11:33 a.m. | Updated A State University of New York trustee who oversaw the board's creation of new charter schools has resigned, citing concerns that SUNY's Charter Schools Institute has a political agenda to increase the number of charters, rather than a mission to develop experimental schools.
The trustee, Pedro Noguera, a New York University professor of education, submitted his letter of resignation on Friday.
SUNY is one of two entities that oversee the authorization of charter schools in New York State, and as chairman of the trustee board's Education, College Readiness and Success Committee, Dr. Noguera was responsible for approving new schools.
His resignation came a few days after the committee voted to allow Success Academy, which has a number of charter schools, to open one in Cobble Hill, Brooklyn, an affluent neighborhood where it would share a building with two public schools.
"That was kind of the last straw for me," Dr. Noguera said.
He said he had become troubled both by the types of charter schools SUNY was approving, as well as the committee's powerlessness to decide where they should open.
In recent months, the trustees have approved a charter school for homeless youth, as well as one overseen by the Children's Aid Society, but they were rare examples of charter applicants' bending over backward to reach low-income students with few other school choices.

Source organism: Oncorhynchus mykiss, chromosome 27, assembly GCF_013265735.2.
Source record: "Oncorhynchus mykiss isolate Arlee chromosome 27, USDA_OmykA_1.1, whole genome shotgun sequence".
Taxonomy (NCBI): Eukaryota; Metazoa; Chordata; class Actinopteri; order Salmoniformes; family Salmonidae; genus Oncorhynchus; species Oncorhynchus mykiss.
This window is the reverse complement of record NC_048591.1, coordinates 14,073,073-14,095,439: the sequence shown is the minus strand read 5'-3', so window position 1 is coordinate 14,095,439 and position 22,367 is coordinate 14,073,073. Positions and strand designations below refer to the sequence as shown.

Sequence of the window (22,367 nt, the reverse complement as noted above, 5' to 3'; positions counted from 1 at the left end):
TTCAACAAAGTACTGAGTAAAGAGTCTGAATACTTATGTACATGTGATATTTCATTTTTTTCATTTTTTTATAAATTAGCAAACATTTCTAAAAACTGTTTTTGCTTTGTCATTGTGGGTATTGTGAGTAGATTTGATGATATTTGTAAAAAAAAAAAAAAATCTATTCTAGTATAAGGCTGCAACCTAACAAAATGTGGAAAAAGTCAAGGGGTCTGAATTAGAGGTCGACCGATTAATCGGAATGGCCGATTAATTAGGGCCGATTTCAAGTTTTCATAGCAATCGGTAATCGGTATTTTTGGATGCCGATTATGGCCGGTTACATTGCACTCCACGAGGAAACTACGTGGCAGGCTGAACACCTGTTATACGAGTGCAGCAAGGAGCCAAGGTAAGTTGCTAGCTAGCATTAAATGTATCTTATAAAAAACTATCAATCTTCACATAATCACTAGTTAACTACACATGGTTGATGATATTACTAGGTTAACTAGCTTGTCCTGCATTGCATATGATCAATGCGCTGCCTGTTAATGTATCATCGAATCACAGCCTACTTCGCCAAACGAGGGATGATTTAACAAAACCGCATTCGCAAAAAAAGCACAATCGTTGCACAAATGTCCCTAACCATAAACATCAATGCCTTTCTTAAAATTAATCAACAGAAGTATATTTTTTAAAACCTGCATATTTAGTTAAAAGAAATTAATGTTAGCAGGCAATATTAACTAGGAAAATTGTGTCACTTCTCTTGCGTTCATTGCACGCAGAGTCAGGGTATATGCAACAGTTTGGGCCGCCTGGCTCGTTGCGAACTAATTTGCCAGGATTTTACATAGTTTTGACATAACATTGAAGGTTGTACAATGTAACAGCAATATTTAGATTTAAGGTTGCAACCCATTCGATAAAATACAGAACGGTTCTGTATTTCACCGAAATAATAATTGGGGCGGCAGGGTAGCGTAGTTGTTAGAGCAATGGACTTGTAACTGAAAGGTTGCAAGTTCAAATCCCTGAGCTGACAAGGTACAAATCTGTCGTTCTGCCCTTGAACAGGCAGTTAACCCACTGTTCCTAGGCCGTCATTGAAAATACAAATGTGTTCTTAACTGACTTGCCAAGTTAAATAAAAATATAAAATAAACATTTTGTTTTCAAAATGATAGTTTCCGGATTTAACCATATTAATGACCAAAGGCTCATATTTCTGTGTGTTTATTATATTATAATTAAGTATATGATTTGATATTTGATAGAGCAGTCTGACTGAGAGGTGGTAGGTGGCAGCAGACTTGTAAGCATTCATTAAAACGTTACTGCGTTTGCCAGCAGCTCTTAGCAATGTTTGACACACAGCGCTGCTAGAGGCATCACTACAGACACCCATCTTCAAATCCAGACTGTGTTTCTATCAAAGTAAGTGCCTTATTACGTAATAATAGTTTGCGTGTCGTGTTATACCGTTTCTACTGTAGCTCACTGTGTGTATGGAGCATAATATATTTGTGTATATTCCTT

More often, he said, the trustees have approved schools for which the aim is simply to keep expanding, in part for political purposes.
"The whole idea behind charters was they would be model schools that public schools could learn from, but there’s no collaboration right now, there's competition," Dr. Noguera said. "The charters have more resources in many cases -- you can see it in the salaries of the people running the schools -- their kids have more resources, and in many cases they're more privileged than the kids in the public schools. I don't see anybody in the state raising any concerns about that."
Dr. Noguera continues to support charter schools, he said, and will welcome those that dedicate themselves to historically marginalized populations. If, for example, Success Academy had wanted to open a charter high school in the Upper West Side building housing the city's Louis Brandeis High School, which is being phased out, that would have been laudable, he said. Instead, Success Academy, a network run by Eva Moskowitz, pushed to open an elementary charter school there.
"It shouldn't be up to the charter operator to decide: 'That's my vision,'" he said. "The governor and the state should say here's what we should do."
Ms. Moskowitz defended her charter network.
"Pedro has been a great partner and advocate of high-quality charter schools and we're sad to see him go," she said in a statement. "His departure, however, doesn't change the fact that there are families lined up in every neighborhood across this city for better public schools, and we'll continue to work as hard as we can to meet that demand and give every child the well-rounded education they need and deserve."
The SUNY board's chairman, H. Carl McCall, announced Dr. Noguera's resignation via e-mail on Wednesday, but did not say who would replace him.